Over the past decade, research has clarified the definition of invasive species’ impacts and developed metrics for quantifying and predicting ecological impacts. There is a temporal bias in invasion impact studies, whereby most measurements are collected over short timescales (< 1 year), with very little focus on impacts over longer timescales. Independent of the timescale, researchers measure impacts at different biological levels of organization (e.g., genetic, individual, population, community, or ecosystem; hereafter, impact type). Here, we ask whether there are temporal biases in the types of impact that are studied in invasion ecology. To answer this question, we compiled a database of nearly 2,000 invasion impact studies. We categorized each study according to impact type and duration. We then characterized the variation in these categories to identify potential bias in the focal impact across short and long-term research.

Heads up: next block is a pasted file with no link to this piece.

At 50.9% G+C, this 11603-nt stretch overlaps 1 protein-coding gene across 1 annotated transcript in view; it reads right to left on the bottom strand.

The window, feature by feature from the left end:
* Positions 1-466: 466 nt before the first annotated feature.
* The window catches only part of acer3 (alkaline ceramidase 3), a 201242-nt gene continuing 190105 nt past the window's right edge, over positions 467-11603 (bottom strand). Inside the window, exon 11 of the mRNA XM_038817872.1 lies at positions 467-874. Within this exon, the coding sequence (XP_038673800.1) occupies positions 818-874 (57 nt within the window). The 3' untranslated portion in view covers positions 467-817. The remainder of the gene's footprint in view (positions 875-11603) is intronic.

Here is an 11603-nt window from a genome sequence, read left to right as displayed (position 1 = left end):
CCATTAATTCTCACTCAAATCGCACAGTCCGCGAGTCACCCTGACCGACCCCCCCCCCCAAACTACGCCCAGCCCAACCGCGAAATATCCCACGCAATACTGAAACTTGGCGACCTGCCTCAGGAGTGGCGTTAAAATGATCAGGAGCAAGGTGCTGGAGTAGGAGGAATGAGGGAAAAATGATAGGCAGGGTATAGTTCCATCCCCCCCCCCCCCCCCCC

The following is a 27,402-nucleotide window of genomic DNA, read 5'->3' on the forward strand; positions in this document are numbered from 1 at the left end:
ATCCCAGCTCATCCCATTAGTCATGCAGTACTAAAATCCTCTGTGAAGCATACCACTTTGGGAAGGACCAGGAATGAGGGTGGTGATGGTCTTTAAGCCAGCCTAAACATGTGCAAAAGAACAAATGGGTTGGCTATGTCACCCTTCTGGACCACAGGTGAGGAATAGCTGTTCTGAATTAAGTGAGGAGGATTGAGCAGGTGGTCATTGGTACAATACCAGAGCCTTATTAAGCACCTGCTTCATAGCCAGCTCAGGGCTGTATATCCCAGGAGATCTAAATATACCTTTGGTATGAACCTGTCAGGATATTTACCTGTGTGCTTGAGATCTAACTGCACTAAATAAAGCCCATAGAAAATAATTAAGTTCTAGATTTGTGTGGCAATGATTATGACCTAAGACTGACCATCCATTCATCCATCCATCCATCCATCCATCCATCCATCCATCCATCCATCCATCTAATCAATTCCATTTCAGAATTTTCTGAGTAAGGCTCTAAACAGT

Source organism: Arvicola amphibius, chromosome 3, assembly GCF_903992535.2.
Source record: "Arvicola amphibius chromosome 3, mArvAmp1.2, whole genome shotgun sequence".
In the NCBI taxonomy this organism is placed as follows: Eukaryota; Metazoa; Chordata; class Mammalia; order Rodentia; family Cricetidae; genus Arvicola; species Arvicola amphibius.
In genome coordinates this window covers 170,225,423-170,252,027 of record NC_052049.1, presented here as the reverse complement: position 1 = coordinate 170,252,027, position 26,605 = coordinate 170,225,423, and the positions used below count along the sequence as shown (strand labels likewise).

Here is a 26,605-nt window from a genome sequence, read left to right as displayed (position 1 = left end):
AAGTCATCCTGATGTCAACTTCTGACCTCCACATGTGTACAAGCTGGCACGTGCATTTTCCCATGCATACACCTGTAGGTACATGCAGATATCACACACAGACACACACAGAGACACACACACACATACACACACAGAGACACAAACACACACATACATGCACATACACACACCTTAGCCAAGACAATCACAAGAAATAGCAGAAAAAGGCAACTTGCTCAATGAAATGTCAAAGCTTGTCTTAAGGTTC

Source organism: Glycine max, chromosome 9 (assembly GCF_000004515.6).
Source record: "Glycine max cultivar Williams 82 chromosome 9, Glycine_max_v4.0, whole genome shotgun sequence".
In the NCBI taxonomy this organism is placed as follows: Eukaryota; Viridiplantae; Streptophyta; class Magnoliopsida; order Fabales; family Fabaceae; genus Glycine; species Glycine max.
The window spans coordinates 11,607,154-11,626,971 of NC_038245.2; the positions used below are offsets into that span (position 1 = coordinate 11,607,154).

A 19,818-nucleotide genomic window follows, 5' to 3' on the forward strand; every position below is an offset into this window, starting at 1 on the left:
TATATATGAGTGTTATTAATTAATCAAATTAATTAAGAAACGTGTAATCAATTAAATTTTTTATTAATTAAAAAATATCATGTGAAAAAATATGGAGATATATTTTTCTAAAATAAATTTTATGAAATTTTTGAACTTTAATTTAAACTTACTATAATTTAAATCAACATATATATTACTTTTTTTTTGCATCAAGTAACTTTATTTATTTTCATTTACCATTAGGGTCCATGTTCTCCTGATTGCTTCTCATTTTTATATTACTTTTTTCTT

Our results highlight a significant temporal bias in the types of impact studied in invasion ecology research. Short-term studies focused on population-level impacts while long-term research assessed a greater amount of community-level effects than expected. This result points to a disconnect between the impacts investigated for most invasion ecology studies (i.e. short-term) and the focal impact of long-term studies. The consequence of this temporal bias in impact type is that researchers may not account for lower or higher-order impacts in their study system. By analyzing a variety of biological levels across timescales we will be able to better quantify and manage the dynamic impacts of invasive species. Demonstrating clear impacts is particularly important at a time when invasion ecology faces increased skepticism surrounding invasive species’ impacts. Future research should emphasize a multi-scale impact approach, perhaps by using natural experiments involving recent invaders to assess several impact types across timescales.